The Walls of Mighty Empires, a Brief History

It was with a combination of amusement and amazement that I watched the ‘press event’ held in the White House this morning.  The Trumpster insisted that he was willing to shut down the Federal government if congressional leaders failed to appropriate funds to build what he thinks will be an impenetrable barrier wall on our southern border. Looking beyond the obvious political unreality, I would like to share with you some information illuminating the absurdity of the president’s claims for the usefulness of building this monstrosity.

Quoting from the book Invisible Armies by Max Boot:  “In 2059 BC, the empire of Ur in southern Iraq erected a "Wall Facing the Highland" to keep nomads our of central Mesopotamia.  This construction project wound up running over time and over budget because its builders were constantly harassed by Amonite nomads ("tent dwellers . . .[who] from ancient times have known no cities"), and in the end it could not provide lasting security any more than could the Great Wall of China or the Morice Line erected by the French in Algeria in the 1950s.  In 2005 BC the Elamites, "the enemy from the highlands", sacked Ur, turning the great city into a ruined mound. They left "corpses floating in the Euphrates"and reduced the survivors to refugees who, according to the Mesopotamian tablets, were "like stampeding goats, chased by dogs."”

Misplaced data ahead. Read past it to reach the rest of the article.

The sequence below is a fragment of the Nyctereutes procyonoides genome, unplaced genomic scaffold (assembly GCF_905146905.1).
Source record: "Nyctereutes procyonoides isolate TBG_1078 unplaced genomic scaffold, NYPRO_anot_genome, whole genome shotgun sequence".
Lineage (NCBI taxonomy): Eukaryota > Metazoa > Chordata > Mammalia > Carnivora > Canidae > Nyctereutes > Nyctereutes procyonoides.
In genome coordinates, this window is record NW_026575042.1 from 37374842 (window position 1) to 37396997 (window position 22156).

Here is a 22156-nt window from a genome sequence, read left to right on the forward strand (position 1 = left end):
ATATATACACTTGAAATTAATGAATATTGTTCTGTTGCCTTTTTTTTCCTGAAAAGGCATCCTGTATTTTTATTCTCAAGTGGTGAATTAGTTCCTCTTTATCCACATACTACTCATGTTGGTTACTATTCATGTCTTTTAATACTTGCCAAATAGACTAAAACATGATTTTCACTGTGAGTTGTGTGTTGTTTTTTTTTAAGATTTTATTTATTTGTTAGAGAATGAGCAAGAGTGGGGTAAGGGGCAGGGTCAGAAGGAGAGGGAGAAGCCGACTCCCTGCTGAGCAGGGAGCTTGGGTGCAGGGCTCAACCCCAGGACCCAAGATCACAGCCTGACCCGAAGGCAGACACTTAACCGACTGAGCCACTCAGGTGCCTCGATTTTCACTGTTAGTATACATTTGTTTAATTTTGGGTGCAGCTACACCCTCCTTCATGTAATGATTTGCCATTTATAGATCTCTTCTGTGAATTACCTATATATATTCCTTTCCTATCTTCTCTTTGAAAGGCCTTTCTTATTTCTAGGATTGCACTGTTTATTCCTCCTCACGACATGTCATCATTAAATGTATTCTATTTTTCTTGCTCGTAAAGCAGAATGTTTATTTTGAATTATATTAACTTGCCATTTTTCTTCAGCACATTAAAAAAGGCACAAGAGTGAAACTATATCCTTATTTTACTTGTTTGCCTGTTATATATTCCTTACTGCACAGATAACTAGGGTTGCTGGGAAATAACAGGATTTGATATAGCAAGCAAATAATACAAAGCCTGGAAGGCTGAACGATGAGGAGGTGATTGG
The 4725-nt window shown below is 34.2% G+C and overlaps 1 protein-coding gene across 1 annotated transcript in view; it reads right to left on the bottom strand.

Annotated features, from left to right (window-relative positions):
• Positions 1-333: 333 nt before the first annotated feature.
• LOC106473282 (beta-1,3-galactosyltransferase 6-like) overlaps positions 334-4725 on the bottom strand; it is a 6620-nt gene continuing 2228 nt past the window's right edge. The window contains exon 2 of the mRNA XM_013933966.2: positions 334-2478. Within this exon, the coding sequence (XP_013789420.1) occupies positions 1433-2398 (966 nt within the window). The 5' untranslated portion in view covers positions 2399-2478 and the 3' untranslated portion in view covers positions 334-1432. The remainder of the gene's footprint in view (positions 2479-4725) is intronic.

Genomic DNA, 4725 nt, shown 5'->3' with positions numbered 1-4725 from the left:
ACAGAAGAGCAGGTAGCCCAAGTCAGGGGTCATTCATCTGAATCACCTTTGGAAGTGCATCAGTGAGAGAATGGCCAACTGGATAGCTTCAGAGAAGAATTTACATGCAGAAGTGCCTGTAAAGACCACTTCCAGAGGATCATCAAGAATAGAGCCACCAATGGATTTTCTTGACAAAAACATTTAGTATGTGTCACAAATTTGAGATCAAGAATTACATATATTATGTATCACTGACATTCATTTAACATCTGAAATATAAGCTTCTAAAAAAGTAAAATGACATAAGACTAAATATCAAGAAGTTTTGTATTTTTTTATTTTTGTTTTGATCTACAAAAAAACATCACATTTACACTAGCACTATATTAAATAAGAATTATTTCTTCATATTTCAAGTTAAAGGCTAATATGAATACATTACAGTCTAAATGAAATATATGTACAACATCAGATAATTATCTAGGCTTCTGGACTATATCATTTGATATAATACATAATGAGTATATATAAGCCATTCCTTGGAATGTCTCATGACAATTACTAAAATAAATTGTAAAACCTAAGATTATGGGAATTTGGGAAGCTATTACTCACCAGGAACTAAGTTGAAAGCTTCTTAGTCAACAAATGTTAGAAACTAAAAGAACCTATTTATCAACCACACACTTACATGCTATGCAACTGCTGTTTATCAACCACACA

I would only add to that account that the Great Wall of China is the only man made structure on Earth large enough to be visible from space. It was built to protect the Han people of China from Mongolian nomads, which it was never able to do.  Around 1600 the Manchus went from raiding across the Great Wall to the outright conquest of the Chinese homeland, bringing an end to the Ming Dynasty, that had spent so much time and treasure to build the wall and reinforce it.  And let’s not even contemplate the uselessness of the Maginot Line in France, and the extensive and expensive Siegfried Line in Nazi Germany. They are best understood as manifestations of useless obsessions. Of course, that would require some reading of history, an activity reportedly eschewed by our Commander in Chief.

Michael Sarratt

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